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The Carolina Bird Club is a non-profit organization that represents and supports the birding community in the Carolinas through its website, publications, meetings, workshops, trips, and partnerships, whose mission is

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The Carolina Bird Club, Inc., is a non-profit educational and scientific association open to anyone interested in the study and conservation of wildlife, particularly birds.

The Club meets each winter, spring, and fall at different locations in the Carolinas. Meeting sites are selected to give participants an opportunity to see many different kinds of birds. Guided field trips and informative programs are combined for an exciting weekend of meeting with people who share an enthusiasm and concern for birds.

The Club offers research grants in avian biology for undergraduate and graduate students, and scholarships for young birders.

The Club publishes two print publications (now also available online). The Chat is a quarterly ornithological journal that contains scientific articles, reports of bird records committees and bird counts, and general field notes on bird sightings. CBC Newsletter is published bimonthly and includes birding articles and information about meetings, field trips, and Club news.

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Other Resources (NOT sponsored by Carolina Bird Club)

Litchfield Beach—South

by Paul Serridge


From US 17 North turn right on to County Rd S-22-302 / Litchfield Drive and drive 0.7 miles towards the Litchfield Inn. (You can make a stop here to check out the marsh and causeway.) Turn right on County Rd S-22-303 / Norris Drive and drive about 0.6 miles until you see the entrance to Inlet Point Villas. Do a U-turn and park on the side of the road near the public walkway to the beach. Walk south along the beach for about 1.3 miles to the inlet between Litchfield and Pawleys Island. At the inlet, go around the point to the west and walk north on the inland side for a few hundred yards until you arrive at private houses at the southern end of Norris Drive. Return by the same route.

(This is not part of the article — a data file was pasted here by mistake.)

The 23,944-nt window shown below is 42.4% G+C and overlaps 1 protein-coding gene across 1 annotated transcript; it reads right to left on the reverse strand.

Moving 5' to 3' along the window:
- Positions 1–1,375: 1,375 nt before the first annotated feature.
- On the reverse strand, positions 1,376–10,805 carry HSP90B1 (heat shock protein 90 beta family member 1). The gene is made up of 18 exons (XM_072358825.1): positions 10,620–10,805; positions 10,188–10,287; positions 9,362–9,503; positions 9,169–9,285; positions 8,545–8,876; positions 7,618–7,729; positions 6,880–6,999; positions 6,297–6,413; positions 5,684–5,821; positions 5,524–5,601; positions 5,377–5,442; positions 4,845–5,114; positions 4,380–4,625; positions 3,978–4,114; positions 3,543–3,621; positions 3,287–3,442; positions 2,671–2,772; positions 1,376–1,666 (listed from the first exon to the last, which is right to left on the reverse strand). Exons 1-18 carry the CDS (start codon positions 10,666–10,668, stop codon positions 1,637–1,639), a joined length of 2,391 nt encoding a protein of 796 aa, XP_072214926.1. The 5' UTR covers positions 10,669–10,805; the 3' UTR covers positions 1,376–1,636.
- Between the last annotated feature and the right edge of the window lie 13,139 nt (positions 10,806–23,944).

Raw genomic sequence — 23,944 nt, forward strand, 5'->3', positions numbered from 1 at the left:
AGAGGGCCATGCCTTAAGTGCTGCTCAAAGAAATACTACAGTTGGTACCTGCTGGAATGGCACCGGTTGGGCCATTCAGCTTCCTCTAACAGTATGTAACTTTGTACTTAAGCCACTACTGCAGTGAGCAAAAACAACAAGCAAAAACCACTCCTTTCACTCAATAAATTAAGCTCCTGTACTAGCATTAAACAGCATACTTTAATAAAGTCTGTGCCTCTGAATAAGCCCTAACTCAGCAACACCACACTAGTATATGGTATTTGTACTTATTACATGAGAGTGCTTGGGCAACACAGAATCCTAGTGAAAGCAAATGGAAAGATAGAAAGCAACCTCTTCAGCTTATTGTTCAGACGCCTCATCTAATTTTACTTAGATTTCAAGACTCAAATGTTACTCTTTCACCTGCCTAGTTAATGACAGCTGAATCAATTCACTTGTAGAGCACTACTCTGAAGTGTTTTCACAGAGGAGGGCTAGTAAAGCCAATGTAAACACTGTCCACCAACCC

Birds to look for

Consult the Huntington Beach State Park checklist (see links below) to see which species are likely to be found according to the date of your visit. Many are highly seasonal. While walking along the beach, look out for sea ducks (all 3 scoters, Red-breasted Mergansers), Double-crested Cormorant, Northern Gannets, Brown Pelicans, Horned Grebes, Common and Red-throated Loons, Osprey, and various gulls and terns over the ocean and shorebirds on the beach itself (Red Knots, Piping Plovers, Ruddy Turnstones, and Sanderlings). At the point gulls, terns and Black Skimmers (often in large numbers) can often be found roosting and provide good comparison opportunities. In Spring Least Terns are very common and can be observed performing their mating rituals. The sandbars in the estuary and the mudflats along the west side of the point often hold various shorebird species such as Least, Western, Semipalmated Sandpiper, Dunlin, Short-billed Dowitcher, Willet, Semipalmated, Piping, Black-bellied and Wilson's Plovers (the latter nest there), Red Knot, American Oystercatcher, and herons and egrets, including the occasional Reddish Egret. A Whimbrel has been sighted on rare occasions. An occasional Bald Eagle may be seen over the marsh and if you are lucky a Common Ground-Dove may be seen in or close to the dunes. Near the Litchfield Inn the adjacent marsh is a good place to look for Clapper Rails, herons, egrets etc.

When to come

This site can be productive in any season. The best time to bird this area is within a couple of hours at high tide. In fact, it can be good at any time but closer to high tide the sandbars available to roosting birds are much reduced and the birds are closer and easier to ID. A scope is very useful.


Google map


The beach is public but not very much visited—most vacationers don't want to walk that far! Even if people (or dogs!) disturb the birds, they (the birds) usually return to the same area after the disturbance has ended. On the ocean side the beach is usually firm and easy to walk on. On the inlet side the footing is not as firm and it is better to walk close to the dunes. DO NOT venture into the dunes which constitute a protected area. The mud flats can be a little dicey and if you walk too far out be prepared to get your feet wet!


The checklist of birds at Huntington Beach State Park is useful for the birds of Litchfield Beach—South (careful—the list has a few errors).

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